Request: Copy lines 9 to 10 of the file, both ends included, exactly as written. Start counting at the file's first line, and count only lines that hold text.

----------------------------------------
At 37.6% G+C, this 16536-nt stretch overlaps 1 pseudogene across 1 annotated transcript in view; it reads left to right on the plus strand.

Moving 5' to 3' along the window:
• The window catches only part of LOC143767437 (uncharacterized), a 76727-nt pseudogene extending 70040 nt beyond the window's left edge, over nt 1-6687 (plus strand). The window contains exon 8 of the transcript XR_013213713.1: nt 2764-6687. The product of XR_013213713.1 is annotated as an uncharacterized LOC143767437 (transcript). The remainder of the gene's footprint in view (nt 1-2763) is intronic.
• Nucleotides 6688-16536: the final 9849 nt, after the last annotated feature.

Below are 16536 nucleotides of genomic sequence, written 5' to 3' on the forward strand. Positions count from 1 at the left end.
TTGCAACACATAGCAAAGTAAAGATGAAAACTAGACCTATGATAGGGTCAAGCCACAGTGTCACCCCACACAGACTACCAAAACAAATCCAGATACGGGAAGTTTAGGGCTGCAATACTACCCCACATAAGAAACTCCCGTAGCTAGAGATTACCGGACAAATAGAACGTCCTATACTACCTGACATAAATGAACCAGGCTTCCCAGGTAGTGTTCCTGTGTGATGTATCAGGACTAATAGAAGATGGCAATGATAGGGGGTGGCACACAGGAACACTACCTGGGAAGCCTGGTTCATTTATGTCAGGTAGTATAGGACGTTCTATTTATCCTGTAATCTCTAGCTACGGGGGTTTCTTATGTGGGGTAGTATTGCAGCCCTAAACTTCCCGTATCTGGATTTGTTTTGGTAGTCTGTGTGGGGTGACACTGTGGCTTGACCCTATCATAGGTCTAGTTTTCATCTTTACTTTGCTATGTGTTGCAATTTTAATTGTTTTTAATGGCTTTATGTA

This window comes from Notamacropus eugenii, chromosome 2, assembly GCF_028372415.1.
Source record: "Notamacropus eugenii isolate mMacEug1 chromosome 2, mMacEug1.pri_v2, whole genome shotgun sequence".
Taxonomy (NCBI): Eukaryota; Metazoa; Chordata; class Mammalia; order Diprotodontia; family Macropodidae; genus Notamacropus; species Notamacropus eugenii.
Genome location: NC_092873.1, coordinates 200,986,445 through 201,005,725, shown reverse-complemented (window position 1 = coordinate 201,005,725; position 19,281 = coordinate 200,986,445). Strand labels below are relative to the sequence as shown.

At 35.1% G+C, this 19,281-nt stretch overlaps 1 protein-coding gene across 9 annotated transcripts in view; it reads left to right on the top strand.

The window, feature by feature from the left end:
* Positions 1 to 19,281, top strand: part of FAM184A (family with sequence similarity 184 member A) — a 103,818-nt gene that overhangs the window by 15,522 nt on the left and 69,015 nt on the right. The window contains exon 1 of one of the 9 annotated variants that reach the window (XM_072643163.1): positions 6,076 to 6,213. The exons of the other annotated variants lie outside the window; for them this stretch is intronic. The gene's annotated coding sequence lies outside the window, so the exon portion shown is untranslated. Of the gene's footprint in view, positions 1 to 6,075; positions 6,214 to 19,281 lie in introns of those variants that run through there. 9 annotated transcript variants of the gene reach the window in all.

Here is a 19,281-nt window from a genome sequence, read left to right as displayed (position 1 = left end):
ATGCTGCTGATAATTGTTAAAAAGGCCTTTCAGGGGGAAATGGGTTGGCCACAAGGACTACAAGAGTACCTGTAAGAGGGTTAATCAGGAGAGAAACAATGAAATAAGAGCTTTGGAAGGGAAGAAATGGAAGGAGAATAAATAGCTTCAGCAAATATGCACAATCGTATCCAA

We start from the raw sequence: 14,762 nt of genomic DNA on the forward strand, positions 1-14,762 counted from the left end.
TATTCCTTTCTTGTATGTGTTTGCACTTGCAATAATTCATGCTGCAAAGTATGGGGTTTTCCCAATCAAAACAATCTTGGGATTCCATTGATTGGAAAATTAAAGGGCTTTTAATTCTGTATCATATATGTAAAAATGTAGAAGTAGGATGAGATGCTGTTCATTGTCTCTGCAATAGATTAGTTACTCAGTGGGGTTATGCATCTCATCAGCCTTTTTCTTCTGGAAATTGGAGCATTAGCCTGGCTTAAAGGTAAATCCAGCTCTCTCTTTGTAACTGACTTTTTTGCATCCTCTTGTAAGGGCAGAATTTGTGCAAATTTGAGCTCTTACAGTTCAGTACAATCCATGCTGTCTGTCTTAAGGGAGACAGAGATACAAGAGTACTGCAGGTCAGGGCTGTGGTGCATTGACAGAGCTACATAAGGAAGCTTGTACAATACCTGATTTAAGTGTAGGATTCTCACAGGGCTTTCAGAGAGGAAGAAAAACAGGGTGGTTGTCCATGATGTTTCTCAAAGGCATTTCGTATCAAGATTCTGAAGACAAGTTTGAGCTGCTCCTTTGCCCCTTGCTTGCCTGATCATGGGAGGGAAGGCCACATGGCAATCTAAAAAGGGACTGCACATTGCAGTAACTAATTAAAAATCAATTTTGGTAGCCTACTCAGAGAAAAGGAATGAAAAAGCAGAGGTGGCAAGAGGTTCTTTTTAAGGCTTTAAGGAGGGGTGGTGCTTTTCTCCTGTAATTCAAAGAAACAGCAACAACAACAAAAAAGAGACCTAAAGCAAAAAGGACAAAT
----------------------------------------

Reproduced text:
Taxonomy (NCBI): Eukaryota; Metazoa; Chordata; class Mammalia; order Diprotodontia; family Macropodidae; genus Notamacropus; species Notamacropus eugenii.
Genome location: NC_092873.1, coordinates 200,986,445 through 201,005,725, shown reverse-complemented (window position 1 = coordinate 201,005,725; position 19,281 = coordinate 200,986,445). Strand labels below are relative to the sequence as shown.